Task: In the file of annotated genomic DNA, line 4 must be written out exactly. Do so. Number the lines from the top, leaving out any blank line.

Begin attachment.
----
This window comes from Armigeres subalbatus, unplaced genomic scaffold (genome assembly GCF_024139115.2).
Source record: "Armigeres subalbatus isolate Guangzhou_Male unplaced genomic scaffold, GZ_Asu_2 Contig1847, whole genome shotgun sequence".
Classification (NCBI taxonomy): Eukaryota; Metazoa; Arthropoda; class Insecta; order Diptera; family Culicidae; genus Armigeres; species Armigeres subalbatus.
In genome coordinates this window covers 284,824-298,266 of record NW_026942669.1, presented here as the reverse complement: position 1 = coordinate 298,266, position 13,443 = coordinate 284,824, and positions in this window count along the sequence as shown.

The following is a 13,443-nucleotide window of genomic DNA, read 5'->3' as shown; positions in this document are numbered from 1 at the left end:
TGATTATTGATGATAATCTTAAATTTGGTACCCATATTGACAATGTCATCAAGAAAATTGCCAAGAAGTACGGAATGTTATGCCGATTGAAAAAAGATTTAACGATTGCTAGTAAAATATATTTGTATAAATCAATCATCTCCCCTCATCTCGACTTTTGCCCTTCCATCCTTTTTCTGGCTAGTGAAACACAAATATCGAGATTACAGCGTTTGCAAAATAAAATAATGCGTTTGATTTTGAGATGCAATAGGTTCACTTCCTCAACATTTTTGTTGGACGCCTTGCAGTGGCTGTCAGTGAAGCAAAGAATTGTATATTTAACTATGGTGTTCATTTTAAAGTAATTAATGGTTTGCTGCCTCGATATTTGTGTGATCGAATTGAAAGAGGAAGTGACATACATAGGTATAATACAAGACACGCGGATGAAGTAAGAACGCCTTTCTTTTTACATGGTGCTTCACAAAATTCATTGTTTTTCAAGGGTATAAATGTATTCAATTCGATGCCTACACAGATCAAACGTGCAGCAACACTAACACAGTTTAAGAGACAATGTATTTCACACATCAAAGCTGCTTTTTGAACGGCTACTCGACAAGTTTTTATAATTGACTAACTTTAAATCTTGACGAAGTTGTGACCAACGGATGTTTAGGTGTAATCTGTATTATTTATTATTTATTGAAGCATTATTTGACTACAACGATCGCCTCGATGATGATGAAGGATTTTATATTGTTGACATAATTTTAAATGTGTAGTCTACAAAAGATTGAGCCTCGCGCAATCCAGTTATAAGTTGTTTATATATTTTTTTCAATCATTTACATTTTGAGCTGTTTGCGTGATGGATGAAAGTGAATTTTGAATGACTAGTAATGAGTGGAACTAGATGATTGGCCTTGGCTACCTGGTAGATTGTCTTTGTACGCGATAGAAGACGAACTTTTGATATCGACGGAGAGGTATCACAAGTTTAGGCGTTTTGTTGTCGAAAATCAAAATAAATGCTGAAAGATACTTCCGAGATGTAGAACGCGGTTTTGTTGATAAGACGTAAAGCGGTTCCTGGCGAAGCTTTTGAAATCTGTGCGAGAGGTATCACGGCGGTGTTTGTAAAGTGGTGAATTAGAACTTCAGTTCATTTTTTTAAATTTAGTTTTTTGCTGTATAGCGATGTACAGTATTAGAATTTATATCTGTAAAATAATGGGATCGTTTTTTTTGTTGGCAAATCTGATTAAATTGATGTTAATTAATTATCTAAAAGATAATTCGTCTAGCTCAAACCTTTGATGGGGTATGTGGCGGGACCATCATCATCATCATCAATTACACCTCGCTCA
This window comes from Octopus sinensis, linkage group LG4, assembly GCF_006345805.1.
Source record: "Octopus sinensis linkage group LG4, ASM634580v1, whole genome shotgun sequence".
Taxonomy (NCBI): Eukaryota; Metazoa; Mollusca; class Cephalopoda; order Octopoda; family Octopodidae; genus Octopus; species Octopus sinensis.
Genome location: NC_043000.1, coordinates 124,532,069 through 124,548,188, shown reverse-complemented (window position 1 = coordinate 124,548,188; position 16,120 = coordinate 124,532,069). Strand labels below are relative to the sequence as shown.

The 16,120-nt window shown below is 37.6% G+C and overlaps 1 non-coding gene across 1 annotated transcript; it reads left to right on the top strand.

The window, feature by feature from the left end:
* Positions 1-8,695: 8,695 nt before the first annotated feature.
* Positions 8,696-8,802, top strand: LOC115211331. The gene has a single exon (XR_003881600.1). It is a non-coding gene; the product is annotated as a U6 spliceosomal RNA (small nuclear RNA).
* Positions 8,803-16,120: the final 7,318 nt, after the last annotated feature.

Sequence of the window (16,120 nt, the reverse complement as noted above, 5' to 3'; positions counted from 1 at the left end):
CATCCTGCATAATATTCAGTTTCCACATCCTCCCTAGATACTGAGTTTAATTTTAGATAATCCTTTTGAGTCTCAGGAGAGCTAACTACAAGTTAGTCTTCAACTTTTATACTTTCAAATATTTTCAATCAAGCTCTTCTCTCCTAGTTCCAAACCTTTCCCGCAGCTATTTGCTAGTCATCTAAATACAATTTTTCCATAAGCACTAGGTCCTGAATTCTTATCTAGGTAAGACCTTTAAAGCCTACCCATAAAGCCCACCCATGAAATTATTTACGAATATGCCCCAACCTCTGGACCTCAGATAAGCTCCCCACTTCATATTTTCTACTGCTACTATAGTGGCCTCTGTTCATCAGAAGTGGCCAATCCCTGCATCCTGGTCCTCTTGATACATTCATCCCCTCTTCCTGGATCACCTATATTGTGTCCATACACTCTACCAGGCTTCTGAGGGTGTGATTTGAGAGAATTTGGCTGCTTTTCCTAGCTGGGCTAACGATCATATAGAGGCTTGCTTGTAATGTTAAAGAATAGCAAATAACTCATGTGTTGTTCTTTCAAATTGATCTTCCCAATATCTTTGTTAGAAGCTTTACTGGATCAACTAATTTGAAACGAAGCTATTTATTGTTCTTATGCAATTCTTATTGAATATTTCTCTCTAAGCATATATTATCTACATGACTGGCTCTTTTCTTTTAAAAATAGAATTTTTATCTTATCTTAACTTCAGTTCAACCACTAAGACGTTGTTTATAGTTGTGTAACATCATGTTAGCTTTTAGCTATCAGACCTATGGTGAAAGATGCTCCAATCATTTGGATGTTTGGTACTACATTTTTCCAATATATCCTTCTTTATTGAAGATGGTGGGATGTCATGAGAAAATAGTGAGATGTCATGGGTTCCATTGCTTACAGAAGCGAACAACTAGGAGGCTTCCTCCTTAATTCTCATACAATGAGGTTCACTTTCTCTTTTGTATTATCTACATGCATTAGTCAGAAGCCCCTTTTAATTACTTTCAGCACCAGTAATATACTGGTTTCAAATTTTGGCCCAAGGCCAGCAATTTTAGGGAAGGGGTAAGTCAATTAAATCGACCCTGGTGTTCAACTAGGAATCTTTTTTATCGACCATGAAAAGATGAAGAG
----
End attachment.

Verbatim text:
In genome coordinates this window covers 284,824-298,266 of record NW_026942669.1, presented here as the reverse complement: position 1 = coordinate 298,266, position 13,443 = coordinate 284,824, and positions in this window count along the sequence as shown.